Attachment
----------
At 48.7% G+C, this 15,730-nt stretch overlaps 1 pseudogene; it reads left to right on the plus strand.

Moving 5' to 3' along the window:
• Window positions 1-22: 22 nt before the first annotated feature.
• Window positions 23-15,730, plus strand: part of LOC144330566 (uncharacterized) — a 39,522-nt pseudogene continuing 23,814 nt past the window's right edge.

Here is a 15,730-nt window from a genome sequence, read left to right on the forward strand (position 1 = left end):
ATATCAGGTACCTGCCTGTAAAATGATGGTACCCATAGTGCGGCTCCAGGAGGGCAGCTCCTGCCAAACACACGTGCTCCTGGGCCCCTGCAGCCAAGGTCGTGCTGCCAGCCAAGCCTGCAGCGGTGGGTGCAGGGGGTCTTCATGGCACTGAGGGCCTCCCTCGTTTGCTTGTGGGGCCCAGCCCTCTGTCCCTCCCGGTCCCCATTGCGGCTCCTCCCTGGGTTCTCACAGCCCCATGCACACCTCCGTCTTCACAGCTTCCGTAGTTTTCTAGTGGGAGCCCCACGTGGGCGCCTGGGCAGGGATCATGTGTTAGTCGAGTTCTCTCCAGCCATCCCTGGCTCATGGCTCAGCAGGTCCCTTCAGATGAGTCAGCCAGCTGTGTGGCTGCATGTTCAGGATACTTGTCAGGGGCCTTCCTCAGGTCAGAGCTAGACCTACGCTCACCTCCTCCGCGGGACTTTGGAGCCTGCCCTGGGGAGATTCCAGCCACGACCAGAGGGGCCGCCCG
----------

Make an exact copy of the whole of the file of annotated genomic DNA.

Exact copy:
At 48.7% G+C, this 15,730-nt stretch overlaps 1 pseudogene; it reads left to right on the plus strand.

Moving 5' to 3' along the window:
• Window positions 1-22: 22 nt before the first annotated feature.
• Window positions 23-15,730, plus strand: part of LOC144330566 (uncharacterized) — a 39,522-nt pseudogene continuing 23,814 nt past the window's right edge.

Here is a 15,730-nt window from a genome sequence, read left to right on the forward strand (position 1 = left end):
ATATCAGGTACCTGCCTGTAAAATGATGGTACCCATAGTGCGGCTCCAGGAGGGCAGCTCCTGCCAAACACACGTGCTCCTGGGCCCCTGCAGCCAAGGTCGTGCTGCCAGCCAAGCCTGCAGCGGTGGGTGCAGGGGGTCTTCATGGCACTGAGGGCCTCCCTCGTTTGCTTGTGGGGCCCAGCCCTCTGTCCCTCCCGGTCCCCATTGCGGCTCCTCCCTGGGTTCTCACAGCCCCATGCACACCTCCGTCTTCACAGCTTCCGTAGTTTTCTAGTGGGAGCCCCACGTGGGCGCCTGGGCAGGGATCATGTGTTAGTCGAGTTCTCTCCAGCCATCCCTGGCTCATGGCTCAGCAGGTCCCTTCAGATGAGTCAGCCAGCTGTGTGGCTGCATGTTCAGGATACTTGTCAGGGGCCTTCCTCAGGTCAGAGCTAGACCTACGCTCACCTCCTCCGCGGGACTTTGGAGCCTGCCCTGGGGAGATTCCAGCCACGACCAGAGGGGCCGCCCG